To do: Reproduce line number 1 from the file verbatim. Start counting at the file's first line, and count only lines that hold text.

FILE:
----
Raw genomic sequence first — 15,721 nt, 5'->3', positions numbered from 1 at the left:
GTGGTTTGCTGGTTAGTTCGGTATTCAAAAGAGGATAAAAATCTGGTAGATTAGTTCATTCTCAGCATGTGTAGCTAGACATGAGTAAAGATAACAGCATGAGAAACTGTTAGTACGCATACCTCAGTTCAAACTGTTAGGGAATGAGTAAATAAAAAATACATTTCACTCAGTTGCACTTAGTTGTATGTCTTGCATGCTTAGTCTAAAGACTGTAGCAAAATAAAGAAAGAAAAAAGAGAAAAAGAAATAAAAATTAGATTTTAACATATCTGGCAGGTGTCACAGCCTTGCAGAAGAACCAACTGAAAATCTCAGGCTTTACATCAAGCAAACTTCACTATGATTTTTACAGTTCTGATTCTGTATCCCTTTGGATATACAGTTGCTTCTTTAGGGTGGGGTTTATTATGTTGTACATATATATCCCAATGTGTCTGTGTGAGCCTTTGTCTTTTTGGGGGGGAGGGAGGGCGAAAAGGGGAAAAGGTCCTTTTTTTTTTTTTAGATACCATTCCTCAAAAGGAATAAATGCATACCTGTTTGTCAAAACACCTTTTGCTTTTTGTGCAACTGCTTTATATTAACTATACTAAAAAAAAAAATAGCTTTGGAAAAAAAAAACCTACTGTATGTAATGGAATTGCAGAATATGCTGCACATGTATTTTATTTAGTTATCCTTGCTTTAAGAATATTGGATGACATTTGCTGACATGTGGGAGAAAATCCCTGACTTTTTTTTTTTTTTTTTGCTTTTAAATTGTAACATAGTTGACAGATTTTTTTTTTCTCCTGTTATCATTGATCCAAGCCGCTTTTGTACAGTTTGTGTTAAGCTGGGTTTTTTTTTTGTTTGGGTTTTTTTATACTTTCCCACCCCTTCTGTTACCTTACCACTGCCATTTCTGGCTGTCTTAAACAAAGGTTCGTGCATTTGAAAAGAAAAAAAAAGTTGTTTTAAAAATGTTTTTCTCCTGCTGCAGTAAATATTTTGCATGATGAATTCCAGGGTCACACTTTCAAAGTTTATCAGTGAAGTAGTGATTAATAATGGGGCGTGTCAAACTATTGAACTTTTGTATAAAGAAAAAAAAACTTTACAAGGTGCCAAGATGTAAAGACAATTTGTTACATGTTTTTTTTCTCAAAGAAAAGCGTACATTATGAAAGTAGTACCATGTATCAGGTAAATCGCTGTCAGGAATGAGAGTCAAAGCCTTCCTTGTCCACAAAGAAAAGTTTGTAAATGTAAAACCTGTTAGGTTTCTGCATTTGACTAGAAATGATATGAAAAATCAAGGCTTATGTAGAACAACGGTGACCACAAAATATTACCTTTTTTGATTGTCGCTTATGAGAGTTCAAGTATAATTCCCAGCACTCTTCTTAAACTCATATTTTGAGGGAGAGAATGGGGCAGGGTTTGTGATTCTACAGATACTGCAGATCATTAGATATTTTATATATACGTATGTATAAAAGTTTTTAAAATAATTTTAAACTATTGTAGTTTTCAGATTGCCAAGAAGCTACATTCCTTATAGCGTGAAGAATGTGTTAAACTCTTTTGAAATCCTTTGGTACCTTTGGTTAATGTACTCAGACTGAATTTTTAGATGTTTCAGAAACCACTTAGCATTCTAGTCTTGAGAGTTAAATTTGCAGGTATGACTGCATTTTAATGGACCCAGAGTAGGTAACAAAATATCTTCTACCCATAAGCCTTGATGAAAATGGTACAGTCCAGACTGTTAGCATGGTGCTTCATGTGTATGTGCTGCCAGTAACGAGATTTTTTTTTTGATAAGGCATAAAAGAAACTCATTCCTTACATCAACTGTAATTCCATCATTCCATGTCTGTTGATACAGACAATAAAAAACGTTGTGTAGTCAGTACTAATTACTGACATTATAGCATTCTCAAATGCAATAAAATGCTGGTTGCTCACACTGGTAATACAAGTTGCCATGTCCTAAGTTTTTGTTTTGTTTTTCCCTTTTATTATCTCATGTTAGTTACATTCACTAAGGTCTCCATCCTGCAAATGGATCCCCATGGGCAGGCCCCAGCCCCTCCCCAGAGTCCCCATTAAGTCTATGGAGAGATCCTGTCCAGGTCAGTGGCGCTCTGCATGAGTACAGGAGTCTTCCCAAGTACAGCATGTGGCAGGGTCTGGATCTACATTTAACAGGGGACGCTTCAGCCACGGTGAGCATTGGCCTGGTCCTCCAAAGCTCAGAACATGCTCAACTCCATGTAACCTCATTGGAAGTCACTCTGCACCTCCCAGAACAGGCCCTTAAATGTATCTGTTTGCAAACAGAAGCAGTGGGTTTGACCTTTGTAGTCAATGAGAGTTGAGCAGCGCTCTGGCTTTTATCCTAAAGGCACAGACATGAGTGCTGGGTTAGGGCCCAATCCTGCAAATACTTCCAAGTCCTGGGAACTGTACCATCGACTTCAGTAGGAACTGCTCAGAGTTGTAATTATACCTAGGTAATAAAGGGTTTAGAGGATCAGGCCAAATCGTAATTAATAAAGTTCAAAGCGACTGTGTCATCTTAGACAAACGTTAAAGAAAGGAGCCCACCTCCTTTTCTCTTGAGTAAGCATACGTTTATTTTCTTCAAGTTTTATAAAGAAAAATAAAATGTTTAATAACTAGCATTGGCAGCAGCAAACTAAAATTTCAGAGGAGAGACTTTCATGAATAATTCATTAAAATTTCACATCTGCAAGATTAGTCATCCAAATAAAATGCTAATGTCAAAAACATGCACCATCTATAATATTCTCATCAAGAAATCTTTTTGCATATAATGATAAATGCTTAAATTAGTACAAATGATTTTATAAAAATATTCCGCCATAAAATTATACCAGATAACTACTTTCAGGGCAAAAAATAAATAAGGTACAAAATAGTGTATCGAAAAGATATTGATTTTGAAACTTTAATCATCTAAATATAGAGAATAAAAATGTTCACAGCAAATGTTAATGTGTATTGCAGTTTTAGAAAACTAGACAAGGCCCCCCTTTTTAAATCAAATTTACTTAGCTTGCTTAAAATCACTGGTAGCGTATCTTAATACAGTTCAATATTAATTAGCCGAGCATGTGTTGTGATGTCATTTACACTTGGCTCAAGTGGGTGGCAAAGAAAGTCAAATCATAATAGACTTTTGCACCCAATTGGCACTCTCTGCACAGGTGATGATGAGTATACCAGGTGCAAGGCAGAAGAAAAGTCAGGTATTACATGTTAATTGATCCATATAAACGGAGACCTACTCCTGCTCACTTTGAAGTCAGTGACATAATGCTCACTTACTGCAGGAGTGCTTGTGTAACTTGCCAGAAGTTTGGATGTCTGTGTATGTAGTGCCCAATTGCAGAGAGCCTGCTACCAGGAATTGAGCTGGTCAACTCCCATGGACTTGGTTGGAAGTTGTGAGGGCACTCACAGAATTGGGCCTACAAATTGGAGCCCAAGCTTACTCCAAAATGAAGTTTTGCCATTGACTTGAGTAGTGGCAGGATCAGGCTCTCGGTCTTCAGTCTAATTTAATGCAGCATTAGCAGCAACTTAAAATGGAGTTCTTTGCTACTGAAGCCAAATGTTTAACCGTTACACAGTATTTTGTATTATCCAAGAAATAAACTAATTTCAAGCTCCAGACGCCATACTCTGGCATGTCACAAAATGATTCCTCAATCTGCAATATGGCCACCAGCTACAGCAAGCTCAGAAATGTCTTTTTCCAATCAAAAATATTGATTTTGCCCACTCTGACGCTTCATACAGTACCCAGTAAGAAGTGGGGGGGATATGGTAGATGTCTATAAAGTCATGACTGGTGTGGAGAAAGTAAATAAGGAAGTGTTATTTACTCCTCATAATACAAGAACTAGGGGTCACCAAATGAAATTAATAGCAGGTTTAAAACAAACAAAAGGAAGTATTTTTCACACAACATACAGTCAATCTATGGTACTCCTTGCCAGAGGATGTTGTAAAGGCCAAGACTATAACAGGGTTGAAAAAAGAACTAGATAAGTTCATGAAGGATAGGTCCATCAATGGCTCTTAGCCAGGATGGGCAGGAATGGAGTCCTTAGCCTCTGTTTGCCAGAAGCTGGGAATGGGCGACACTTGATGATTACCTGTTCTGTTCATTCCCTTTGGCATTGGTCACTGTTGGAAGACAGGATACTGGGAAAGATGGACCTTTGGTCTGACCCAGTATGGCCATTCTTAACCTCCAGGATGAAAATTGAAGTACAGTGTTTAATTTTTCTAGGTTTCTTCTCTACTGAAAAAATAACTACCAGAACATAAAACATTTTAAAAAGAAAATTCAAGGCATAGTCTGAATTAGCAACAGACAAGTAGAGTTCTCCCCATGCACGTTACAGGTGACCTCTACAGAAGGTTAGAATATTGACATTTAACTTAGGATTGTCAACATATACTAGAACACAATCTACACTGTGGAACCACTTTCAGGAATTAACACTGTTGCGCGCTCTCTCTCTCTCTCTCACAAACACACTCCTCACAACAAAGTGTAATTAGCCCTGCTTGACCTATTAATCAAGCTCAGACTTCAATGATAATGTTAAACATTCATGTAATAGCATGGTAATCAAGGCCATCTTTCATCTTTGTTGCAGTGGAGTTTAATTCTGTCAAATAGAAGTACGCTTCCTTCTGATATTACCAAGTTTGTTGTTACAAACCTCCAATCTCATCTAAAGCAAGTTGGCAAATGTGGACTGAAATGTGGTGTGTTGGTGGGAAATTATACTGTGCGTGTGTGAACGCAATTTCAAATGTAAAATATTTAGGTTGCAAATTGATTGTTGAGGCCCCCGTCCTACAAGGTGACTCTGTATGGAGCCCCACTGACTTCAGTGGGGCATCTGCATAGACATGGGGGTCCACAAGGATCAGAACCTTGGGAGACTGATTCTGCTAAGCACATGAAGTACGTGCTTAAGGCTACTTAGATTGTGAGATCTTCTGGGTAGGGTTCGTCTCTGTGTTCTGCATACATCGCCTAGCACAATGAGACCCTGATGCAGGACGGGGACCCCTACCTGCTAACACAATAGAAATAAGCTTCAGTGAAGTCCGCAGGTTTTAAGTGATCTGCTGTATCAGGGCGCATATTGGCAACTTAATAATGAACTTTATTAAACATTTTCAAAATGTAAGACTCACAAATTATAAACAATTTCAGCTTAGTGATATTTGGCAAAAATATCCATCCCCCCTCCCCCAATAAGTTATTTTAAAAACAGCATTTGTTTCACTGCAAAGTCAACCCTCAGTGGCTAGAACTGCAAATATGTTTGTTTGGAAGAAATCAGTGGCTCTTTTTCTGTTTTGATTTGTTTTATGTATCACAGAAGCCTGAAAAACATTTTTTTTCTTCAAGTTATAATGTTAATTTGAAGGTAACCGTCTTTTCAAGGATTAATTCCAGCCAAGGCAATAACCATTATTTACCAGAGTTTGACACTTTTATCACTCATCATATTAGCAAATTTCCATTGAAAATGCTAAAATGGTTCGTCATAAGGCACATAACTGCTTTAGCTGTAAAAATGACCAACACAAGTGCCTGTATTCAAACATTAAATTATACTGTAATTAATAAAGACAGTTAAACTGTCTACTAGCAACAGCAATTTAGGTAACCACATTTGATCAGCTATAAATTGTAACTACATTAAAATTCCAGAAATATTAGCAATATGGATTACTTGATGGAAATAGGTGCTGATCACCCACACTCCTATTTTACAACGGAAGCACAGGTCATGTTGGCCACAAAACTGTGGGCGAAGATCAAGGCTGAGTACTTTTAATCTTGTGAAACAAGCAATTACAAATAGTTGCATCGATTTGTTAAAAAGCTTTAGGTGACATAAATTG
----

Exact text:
Raw genomic sequence first — 15,721 nt, 5'->3', positions numbered from 1 at the left: